Six years ago, I started my new job as a court reporter. With a heart full of excitement and a mind full of anxiety, here are some thoughts I had on my first days.
‘OK, be cool, be cool’.
‘Oops! I made a mistake’.
‘They didn’t fire me! Thank you, Jesus’.
‘She wants me to do what? But I’ve never done that before’.
‘I miss my college days’.
‘Finally! Time to head home’.
Yes, I’ve had these thoughts on my first week (well, if I’m being honest, a little bit longer) and I can almost guarantee that the first few days are rough for almost every stenographer.
So for anyone out there who’s starting a new job as a court reporter and is worried about everything, relax! Below are a few helpful tips for you to follow!
Court Reporters: Never Be Afraid to Ask for Help!
‘I think this is how I’m supposed to do this….but I’m a little afraid to ask’. Well, try to get rid of such thoughts as soon as possible and never be afraid to ask for help when you need it. Instead of trying to look as if you know everything, talk to your fellow students or your instructors, and seek out advice from experienced reporters. Experienced court reporters will give you advice on how to prepare for a deposition, what to do prior to deposition and after to ensure you provide accurate transcriptions.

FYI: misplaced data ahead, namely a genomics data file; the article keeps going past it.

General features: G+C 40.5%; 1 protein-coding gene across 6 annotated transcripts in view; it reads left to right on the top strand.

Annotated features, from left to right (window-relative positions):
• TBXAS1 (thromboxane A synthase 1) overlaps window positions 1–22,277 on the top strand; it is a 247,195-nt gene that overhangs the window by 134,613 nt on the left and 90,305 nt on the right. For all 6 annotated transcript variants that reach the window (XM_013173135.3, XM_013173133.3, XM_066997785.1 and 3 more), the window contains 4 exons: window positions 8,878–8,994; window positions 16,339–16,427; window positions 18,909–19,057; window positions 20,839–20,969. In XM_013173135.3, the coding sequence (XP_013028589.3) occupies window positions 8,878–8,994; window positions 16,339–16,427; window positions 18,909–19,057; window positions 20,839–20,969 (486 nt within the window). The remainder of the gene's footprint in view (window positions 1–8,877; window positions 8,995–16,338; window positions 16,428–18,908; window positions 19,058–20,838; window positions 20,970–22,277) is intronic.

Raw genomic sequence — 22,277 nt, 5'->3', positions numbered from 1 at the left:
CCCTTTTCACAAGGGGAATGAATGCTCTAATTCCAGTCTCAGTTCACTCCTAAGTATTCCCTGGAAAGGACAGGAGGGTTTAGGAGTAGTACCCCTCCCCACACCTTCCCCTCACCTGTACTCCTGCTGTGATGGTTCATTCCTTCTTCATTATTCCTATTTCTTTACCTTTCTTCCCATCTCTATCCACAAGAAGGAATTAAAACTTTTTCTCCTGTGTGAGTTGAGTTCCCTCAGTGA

Trust me, most court reporters are always happy to help, as long as you just speak up and ask.
Practice Typing and Stenography Skills
For a court reporter, speed and accuracy are simply part of the job description. A trained court reporter must be able to type 225 words per minute at very high accuracy. Without a doubt that doesn’t just happen overnight. It takes hours and hours of practice to reach that speed and accuracy. Thus it’s crucially important to get comfortable with the stenography machine and practice typing each and every day. At the beginning, work on accuracy rather than speed (it’s just a matter of time).
Continue to Advance and Develop Your Job Skills
Dreaming of becoming a professional, efficient, and reliable court reporter who produces accurate, and dependable transcripts, earns six figures, and always has job security? Then never stop learning! Look for an internship opportunity to be a proofreader or a scopist for an experienced court reporter, familiarize yourself with terms and abbreviations that are new to you, boost your typing speed and work on your listening, writing, and transcription skills, etc. So, keep moving forward dear young court reporter!